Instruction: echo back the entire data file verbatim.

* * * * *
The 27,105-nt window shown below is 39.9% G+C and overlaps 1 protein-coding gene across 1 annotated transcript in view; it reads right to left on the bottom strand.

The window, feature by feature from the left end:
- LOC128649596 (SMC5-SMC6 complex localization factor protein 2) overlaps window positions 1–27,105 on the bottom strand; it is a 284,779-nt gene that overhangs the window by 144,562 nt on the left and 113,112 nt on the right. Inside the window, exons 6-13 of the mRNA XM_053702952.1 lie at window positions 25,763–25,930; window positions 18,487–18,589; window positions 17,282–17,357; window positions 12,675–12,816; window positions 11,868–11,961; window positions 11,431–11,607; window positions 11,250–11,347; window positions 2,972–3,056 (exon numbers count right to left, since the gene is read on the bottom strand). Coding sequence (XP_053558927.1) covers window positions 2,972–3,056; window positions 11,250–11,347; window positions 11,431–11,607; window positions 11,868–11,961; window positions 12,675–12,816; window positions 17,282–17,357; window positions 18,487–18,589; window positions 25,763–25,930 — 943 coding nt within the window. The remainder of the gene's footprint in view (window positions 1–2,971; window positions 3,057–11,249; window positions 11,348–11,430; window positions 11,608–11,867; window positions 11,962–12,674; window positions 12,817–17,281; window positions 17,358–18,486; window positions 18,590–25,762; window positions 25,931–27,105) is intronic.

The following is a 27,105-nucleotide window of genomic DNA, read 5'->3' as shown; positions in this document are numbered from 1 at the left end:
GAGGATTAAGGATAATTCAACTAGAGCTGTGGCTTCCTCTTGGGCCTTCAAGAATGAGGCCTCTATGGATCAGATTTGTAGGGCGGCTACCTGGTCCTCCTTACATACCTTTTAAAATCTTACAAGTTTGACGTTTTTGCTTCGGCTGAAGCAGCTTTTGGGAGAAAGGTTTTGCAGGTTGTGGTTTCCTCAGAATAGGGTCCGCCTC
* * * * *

The 27,105-nt window shown below is 39.9% G+C and overlaps 1 protein-coding gene across 1 annotated transcript in view; it reads right to left on the bottom strand.

The window, feature by feature from the left end:
- LOC128649596 (SMC5-SMC6 complex localization factor protein 2) overlaps window positions 1–27,105 on the bottom strand; it is a 284,779-nt gene that overhangs the window by 144,562 nt on the left and 113,112 nt on the right. Inside the window, exons 6-13 of the mRNA XM_053702952.1 lie at window positions 25,763–25,930; window positions 18,487–18,589; window positions 17,282–17,357; window positions 12,675–12,816; window positions 11,868–11,961; window positions 11,431–11,607; window positions 11,250–11,347; window positions 2,972–3,056 (exon numbers count right to left, since the gene is read on the bottom strand). Coding sequence (XP_053558927.1) covers window positions 2,972–3,056; window positions 11,250–11,347; window positions 11,431–11,607; window positions 11,868–11,961; window positions 12,675–12,816; window positions 17,282–17,357; window positions 18,487–18,589; window positions 25,763–25,930 — 943 coding nt within the window. The remainder of the gene's footprint in view (window positions 1–2,971; window positions 3,057–11,249; window positions 11,348–11,430; window positions 11,608–11,867; window positions 11,962–12,674; window positions 12,817–17,281; window positions 17,358–18,486; window positions 18,590–25,762; window positions 25,931–27,105) is intronic.

The following is a 27,105-nucleotide window of genomic DNA, read 5'->3' as shown; positions in this document are numbered from 1 at the left end:
GAGGATTAAGGATAATTCAACTAGAGCTGTGGCTTCCTCTTGGGCCTTCAAGAATGAGGCCTCTATGGATCAGATTTGTAGGGCGGCTACCTGGTCCTCCTTACATACCTTTTAAAATCTTACAAGTTTGACGTTTTTGCTTCGGCTGAAGCAGCTTTTGGGAGAAAGGTTTTGCAGGTTGTGGTTTCCTCAGAATAGGGTCCGCCTC